First Day in Sucre Bolivia

The flight from Santa Cruz to Sucre is only about 30 minutes, but the difference between the two cities is vast. Sucre is the judicial capital (home of the supreme court of Bolivia) and on my birthday, May 25, 1809, the first call for independence from Spain was declared here. Ironically, Bolivia was the last South American country to be liberated from Spain after 14 years of war in 1825. Most likely that Bolivar was a Venezuelan and started there. I need to re-read the history of Bolivia and to read the latest biography of Simon Bolivar.  The city is named after Simon Bolivar’s right hand man, Antonio Sucre. It is cool to think that Bolivar was here The historical center of the city is a UNESCO world heritage site and is known as the “white city” or “cultural city” by the Bolivians. They kept the Spanish Andalusian colonial  style with most of the buildings being white.

The hotel that we are staying at, Parador Santa Maria La Real. The hotel is a 17th century mansion of the Spanish court, when Sucre was known as Real Audiencia de Charcas. The owner beautifully restored it to its past glory and it is a pleasure to stay in. The Spanish loved the inner courtyards, which were open air and the center of life in the house. Rooms built off of the courtyard, like rooms of a motel, were used for sleeping, clothes cleaning, the kitchen, etc.. When they were restoring the place, they found a basement that they are unsure what it was used for. The owners turned it into a museum/dining hall with his collection of colonial antiques

Nadia and I have fond memories of walking up to La Recoleta Church when we visited in 1998.

As with most of Andean Bolivia, the city is at altitude, over 9,200 feet (2,800 meters). If Denver, Colorado USA is the “mile high city”, then Sucre should be the “two-mile city”. It is so bright, with blue skies and it reminds me of a Mediterranean look, but drier and higher. It is a small city, with a population between 250,000 – 300,000 people and has a small town feel. Lots of European backpackers coming through the city, as this must be on the South American circuit. Altitude gives me a headache the first day and today I had a slight one. We are also a bit sluggish and it was a slog up the hill to spend the late afternoon at La Recoleta Church. There is a nice cafe there and some good views of the city. Nadia and Ale enjoyed the shopping in the markets and bought some beautiful rugs/textiles. The prices are so cheap here in Sucre. I am glad to show the children the Andes and they can learn about dealing with altitude.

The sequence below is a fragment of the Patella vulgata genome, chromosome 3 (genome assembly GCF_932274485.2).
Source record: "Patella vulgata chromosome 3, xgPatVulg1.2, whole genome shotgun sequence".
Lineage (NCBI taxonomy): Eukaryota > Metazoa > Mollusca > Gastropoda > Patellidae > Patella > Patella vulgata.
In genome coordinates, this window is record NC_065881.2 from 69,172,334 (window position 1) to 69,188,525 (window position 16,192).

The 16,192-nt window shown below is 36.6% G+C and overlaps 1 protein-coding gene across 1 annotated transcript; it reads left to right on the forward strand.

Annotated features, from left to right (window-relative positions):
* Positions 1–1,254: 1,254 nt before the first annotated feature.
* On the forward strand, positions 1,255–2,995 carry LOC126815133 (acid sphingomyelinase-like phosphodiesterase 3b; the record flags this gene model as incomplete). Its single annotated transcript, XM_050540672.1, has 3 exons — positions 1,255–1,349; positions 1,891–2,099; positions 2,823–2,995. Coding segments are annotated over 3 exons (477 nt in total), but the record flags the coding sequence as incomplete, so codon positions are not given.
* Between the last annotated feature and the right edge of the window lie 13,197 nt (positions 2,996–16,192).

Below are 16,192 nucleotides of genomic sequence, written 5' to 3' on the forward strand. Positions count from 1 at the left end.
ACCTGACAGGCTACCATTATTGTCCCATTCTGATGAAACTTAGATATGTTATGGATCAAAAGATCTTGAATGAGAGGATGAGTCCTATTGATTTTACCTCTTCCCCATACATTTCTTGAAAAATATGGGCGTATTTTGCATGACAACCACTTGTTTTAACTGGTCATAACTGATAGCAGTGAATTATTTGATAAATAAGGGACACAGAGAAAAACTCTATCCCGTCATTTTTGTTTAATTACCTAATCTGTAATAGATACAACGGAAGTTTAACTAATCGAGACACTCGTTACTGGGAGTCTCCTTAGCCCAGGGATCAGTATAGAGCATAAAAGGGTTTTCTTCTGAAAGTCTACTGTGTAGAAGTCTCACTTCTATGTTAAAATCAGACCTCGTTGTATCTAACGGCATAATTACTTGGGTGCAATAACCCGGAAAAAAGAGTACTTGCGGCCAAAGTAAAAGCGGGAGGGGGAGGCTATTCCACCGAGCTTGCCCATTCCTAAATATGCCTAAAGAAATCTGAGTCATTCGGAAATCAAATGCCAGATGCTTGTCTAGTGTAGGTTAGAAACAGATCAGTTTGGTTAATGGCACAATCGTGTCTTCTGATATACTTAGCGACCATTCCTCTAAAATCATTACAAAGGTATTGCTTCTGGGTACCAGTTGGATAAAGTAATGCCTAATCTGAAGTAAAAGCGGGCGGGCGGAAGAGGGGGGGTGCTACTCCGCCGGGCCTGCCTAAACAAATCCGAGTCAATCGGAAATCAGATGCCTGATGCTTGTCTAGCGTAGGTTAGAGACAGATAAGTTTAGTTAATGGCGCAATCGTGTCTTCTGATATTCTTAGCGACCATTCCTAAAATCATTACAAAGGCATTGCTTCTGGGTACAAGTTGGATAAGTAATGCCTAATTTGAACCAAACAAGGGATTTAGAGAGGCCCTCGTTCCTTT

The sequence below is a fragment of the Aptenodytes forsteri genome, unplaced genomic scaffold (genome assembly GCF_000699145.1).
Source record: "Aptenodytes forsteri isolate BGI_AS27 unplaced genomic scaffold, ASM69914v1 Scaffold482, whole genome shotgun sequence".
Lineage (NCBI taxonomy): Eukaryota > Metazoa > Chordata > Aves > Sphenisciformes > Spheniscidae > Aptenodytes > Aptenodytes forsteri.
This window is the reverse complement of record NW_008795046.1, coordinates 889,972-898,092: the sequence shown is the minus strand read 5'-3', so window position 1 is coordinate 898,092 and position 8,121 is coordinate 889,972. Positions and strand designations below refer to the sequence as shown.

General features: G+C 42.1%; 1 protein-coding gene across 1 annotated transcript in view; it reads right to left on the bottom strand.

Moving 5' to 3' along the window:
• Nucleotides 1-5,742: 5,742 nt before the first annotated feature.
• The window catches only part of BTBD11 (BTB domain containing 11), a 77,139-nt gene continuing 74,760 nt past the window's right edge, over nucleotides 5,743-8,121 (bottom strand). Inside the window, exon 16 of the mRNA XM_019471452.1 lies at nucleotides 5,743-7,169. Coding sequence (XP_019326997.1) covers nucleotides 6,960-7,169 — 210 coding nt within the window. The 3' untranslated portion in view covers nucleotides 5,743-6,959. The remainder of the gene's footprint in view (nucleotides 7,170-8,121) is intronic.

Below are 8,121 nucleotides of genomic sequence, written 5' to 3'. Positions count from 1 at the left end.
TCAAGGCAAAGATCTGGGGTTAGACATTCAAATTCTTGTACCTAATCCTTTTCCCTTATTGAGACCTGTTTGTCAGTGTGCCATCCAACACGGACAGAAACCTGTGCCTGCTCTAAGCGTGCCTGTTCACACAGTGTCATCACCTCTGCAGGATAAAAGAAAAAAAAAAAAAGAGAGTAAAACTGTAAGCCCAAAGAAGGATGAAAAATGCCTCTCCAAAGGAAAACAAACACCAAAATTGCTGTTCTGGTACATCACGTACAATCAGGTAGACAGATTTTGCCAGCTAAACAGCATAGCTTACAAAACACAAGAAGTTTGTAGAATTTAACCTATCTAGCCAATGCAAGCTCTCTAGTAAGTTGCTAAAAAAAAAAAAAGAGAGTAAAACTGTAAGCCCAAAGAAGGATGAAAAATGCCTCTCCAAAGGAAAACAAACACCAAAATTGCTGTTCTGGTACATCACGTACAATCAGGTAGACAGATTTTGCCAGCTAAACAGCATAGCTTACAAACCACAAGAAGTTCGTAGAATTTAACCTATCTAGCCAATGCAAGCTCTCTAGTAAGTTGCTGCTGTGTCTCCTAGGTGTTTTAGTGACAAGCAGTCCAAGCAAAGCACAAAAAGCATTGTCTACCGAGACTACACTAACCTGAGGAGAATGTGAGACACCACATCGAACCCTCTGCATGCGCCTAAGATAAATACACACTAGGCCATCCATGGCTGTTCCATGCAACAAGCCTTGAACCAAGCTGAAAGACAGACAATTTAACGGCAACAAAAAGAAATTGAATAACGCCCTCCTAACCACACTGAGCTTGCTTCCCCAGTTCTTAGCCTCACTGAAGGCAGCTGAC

Nadia shopping for textiles in the central plaza of Sucre.

I wonder how these mountains looked like before the Spanish arrived, or maybe for that matter, before the Incans came. I guess there were probably more trees and vegetation which helped for a wetter climate. Sucre is at 19 degrees south latitude and most of the deserts and arid areas are found around 30 degrees latitude like the Atacama, Sahara, etc.

Sucre is being touted as a place for globally mobile foreigners to settle and live or for a place to retire. The cost of living is incredibly low (contrasts with the drug-boom bubble economy of Santa Cruz), there is nice sunny, dry, cool weather, and the third piece, which I question, is it is a culturally rich place with lots to do, both intellectually and outdoors. We will be here for a few days so I will be weighing in on this topic.

Owen and Sebey playing chess above Sucre.

I finished the night playing cachos with my nephew, Oliver and Ocean in the hotel bar. I tried a local drink called a chuflay which is made of the Bolivian spirit singani, which is a type of brandy distilled from wine, and ginger ale on the rocks. It was OK, but nothing special. I preferred the kids’ chocolate submarines, hot milk poured over a bar of chocolate. We laughed a lot and it was a great way to end our first day in Sucre.

The mountains of Sucre as seen from the plane.

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